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Serial ATA vs IDE?

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Anonymous
a b G Storage
May 31, 2005 8:16:25 AM

Archived from groups: comp.sys.ibm.pc.hardware.storage (More info?)

I have found that my 40 GB IDE drive is quickly becoming full. I have
seen some deals on both IDE and serial ATA drives. I know my
P4P800E-Deluxe motherboard will support serial ATA but I read
somewhere that it is hard to set up with Windows XP. Is this true?

I picked up a 250 GB Western Digital IDE drive today for $159 with $90
is rebates from Circuit City but wondering if I should take it back
and get a 250 GB Serial ATA drive. They have a 250 GB Serial ATA
drive for $179 but I saw outpost.com had it for $154 with $50 in
rebates (which unfortunately ended today but they sometimes start up
again in a day or two).

Is the real world speed difference worth the extra money? I mean, am I
likely to see a difference in everyday tasks and not just benchmarks?
I didn't think so when it cost $179 serial ATA vs $69 IDE(with the
rebates) but when I saw Outpost.com had the serial ATA drive for $104
with rebates, now I am not so sure. Plus if it is a hassle to set up,
then I may be better off staying with the IDE drive. Any thoughts?

I tried to search for reviews of IDE vs Serial ATA but didn't find
much and those I did were 3 years old. Thanks.

More about : serial ata ide

Anonymous
a b G Storage
May 31, 2005 4:25:37 PM

Archived from groups: comp.sys.ibm.pc.hardware.storage (More info?)

Lowel wrote:

> I have found that my 40 GB IDE drive is quickly becoming full. I have
> seen some deals on both IDE and serial ATA drives. I know my
> P4P800E-Deluxe motherboard will support serial ATA but I read
> somewhere that it is hard to set up with Windows XP. Is this true?

For certain values of "hard". In general one needs to load a device driver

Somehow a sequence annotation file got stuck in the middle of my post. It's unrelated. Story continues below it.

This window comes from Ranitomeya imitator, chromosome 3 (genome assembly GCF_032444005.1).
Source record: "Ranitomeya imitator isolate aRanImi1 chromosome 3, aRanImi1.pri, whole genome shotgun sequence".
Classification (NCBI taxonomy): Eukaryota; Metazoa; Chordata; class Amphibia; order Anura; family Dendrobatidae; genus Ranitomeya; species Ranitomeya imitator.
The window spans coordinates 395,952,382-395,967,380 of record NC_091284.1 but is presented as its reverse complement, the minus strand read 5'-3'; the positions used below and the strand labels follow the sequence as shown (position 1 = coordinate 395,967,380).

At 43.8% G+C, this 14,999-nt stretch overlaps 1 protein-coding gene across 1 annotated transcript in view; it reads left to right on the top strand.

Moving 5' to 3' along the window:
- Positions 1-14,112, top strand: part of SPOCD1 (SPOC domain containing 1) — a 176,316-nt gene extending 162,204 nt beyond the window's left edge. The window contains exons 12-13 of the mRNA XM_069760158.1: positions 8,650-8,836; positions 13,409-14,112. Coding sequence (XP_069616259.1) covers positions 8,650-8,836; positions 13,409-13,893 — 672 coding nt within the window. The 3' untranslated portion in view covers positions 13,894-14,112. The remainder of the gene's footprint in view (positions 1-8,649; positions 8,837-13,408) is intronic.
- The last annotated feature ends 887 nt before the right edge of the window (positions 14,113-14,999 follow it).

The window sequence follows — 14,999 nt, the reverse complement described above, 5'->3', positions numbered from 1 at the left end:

to support the SATA interface chip on the motherboard. If the disk is to
be your boot disk and you're going to clone rather than install fresh it's
important to remember to install the driver _first_. Sometimes this
process does not go smoothly.

Personally, I don't find it "hard" but then I didn't find it "hard" to key
in fifty pages of assembler code to get a new disk controller on my first
CP/M machine to work either, so don't use me as a standard.

> I picked up a 250 GB Western Digital IDE drive today for $159 with $90
> is rebates from Circuit City but wondering if I should take it back
> and get a 250 GB Serial ATA drive. They have a 250 GB Serial ATA
> drive for $179 but I saw outpost.com had it for $154 with $50 in
> rebates (which unfortunately ended today but they sometimes start up
> again in a day or two).
>
> Is the real world speed difference worth the extra money?

If the drives are the same model with different interfaces then there is no
speed difference--the SATA drive, unless it's a Seagate, is an IDE drive
with an IDE to SATA bridge chip installed. With some models you get some
features enabled that in theory have an effect on performance, such as
command queuing, but in the real world they are mostly hype unless you're
running a heavily loaded server.

> I mean, am I
> likely to see a difference in everyday tasks and not just benchmarks?

Between a 250 gig SATA drive from WD or a 250 gid IDE drive from WD with the
same cache size, RPM, and storage density? No.

> I didn't think so when it cost $179 serial ATA vs $69 IDE(with the
> rebates) but when I saw Outpost.com had the serial ATA drive for $104
> with rebates, now I am not so sure. Plus if it is a hassle to set up,
> then I may be better off staying with the IDE drive. Any thoughts?